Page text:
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Shrink your shrink: preventing employee theft

The U.S. Department of Commerce has published some sobering statistics regarding employee theft:

  • 30% of the average employees do steal, and another 60% may steal if given motive and opportunity
  • Employee theft cost businesses an estimated $600 billion annually (about $4,500 per employee)
  • One third of business failures each year trace back to employee theft and embezzlement

However, the good news is that you can nip these problems in the bud through a thorough pre-hiring process. Here are a few tips to ensure that your new hires will prove to be assets to your company and not costly liabilities:

Perform a Thorough Background Check

A thorough background check with a reputable employee screening company can find those red flags that might be missed using an interview process alone. Dishonesty or inconsistencies in a resume can indicate that a candidate might be untrustworthy in other areas. A pre-employment screen might also uncover prior bad acts such as a history of stealing or other infractions.
Don’t rely on criminal background checks alone for this. Not every case of internal shrink or theft is reported by employers. Employers may have only suspected an employee of an incident of theft, but without overt proof, avoided the hassle of a formal internal or legal action. An employee screening company can go the extra mile and ask previous employers the tough questions that might indicate that a potential new hire is less than reputable even when no formal case exists on the books.

Make Honesty a Priority in the Interview Process

Ask pointed questions during the interview process that targets your candidates feelings regarding workplace dishonesty. Also be sure to solicit detail from your applicant regarding how that person handled temptations to be dishonest in the past. Learning more about if and how your candidate responded to theft incidents in the past can give you some insight into how this person would respond to similar situations at your place of business.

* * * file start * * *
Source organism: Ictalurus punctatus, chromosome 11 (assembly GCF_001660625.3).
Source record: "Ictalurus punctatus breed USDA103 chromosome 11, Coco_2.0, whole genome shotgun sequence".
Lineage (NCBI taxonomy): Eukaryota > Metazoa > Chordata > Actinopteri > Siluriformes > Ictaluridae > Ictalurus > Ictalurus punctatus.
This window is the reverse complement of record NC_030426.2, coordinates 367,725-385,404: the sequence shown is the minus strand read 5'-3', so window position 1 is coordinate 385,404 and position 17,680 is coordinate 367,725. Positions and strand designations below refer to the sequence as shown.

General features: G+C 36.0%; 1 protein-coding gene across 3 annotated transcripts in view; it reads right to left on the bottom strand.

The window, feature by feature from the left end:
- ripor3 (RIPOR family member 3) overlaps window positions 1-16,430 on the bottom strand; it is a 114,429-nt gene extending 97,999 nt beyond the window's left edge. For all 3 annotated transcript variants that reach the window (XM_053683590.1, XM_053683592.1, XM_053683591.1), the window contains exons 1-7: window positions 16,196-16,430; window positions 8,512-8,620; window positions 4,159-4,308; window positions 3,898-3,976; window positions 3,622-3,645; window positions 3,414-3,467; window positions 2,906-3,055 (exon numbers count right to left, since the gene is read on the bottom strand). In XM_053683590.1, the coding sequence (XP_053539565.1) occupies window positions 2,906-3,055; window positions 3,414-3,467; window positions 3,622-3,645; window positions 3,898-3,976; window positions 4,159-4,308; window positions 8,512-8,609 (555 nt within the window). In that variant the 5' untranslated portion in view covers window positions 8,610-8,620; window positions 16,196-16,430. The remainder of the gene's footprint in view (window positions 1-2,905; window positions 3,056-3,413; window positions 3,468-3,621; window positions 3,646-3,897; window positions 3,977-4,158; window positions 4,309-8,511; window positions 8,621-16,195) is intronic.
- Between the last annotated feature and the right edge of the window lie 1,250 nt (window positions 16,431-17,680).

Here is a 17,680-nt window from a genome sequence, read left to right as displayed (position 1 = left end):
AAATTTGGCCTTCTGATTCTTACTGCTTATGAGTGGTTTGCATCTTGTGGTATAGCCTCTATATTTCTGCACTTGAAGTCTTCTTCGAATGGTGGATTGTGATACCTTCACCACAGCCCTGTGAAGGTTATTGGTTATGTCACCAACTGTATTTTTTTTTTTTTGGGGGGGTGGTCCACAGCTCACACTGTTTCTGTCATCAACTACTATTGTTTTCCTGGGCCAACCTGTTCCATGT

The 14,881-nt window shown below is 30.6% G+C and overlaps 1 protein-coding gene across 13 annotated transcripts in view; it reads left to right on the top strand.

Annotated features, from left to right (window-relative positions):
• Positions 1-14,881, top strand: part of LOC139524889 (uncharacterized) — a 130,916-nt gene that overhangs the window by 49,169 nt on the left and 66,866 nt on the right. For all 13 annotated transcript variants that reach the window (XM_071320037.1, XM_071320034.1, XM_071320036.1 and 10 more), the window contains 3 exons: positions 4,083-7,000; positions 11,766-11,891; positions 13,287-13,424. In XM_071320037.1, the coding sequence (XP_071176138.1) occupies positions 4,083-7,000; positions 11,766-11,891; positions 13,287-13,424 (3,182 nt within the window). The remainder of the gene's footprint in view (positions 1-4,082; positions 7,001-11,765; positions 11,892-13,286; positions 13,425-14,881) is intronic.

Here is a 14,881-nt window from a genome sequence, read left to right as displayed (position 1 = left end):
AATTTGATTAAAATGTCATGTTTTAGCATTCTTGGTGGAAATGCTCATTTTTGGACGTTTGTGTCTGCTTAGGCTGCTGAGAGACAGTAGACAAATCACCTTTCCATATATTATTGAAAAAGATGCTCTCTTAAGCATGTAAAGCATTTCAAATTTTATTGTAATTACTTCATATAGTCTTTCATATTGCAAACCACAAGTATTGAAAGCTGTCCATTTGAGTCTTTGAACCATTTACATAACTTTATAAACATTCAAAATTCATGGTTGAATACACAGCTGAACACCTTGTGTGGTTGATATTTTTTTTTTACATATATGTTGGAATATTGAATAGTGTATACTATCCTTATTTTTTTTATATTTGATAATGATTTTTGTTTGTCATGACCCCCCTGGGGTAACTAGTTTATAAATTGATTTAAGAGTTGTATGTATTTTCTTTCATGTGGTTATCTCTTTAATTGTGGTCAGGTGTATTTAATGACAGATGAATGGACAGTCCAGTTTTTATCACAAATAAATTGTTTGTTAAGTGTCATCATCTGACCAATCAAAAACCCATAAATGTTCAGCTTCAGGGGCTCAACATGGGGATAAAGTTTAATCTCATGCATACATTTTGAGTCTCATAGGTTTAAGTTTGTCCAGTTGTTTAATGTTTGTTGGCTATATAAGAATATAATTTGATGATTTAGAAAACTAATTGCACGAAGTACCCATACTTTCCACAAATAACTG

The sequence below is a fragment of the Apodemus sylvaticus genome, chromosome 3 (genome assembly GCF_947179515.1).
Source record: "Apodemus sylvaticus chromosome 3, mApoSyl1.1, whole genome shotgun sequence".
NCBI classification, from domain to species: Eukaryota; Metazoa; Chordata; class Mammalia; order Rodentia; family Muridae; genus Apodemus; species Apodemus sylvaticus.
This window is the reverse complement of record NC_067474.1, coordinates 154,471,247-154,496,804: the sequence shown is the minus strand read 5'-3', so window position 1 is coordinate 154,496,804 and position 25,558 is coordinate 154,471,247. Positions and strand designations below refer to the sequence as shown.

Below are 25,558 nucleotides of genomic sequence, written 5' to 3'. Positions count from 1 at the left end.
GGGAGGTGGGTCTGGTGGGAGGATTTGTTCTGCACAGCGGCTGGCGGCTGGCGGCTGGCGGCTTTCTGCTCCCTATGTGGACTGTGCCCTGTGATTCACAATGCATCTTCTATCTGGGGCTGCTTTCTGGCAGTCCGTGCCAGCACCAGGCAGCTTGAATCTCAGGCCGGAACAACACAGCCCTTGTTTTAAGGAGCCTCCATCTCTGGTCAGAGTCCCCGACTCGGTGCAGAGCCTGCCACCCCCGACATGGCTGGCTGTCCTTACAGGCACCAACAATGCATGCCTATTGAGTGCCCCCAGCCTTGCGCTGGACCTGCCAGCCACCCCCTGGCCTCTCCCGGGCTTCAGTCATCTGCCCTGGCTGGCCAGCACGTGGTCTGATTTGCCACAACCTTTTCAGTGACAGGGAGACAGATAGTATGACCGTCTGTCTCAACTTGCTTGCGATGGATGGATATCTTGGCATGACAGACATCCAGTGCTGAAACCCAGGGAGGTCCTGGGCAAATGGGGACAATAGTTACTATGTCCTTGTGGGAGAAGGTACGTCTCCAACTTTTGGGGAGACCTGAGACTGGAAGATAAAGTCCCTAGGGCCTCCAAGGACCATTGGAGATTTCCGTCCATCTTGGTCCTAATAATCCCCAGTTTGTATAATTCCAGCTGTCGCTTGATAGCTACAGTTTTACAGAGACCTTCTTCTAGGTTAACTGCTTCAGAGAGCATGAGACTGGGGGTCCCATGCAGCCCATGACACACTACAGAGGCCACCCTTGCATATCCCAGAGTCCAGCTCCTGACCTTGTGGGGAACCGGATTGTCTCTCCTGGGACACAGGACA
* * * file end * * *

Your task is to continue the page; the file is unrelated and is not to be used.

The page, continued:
You may also want to consider giving your job applicants “Honesty Tests” as part of the hiring process. Honesty tests are simple questionnaires that test how a candidate would react given different hypothetical ethical scenarios. Honesty tests as part of the interview process can be another great preventative measure.

Make Theft Prevention Part of Orientation

While you never want to open up a work relationship with an accusatory tone, it is always a good idea to be upfront with your employees about your concern over theft and employee shrink. Make them aware that preventing such incidents is a priority. But also allow them to be part of the theft prevention process. Let them know you value their vigilance and honesty. Conversations such as these early on in the employee orientation process will set the tone that your business is serious about theft prevention.
Include a section in the employee handbook that discusses theft prevention. Let the consequences for theft be clear but also invite your employees to be upfront with any concerns they may have or problems they observe. You may also want to highlight a system for reporting suspected shrink or theft so that your employees will have the tools to help you create a more honest and open work atmosphere.
Have you seen a decrease in employee theft due to background checks and improved pre employment screening? Join the conversation! We want to hear your story. Tell us about your experiences combating shrink in the comments below, or find us on Facebook and Twitter.

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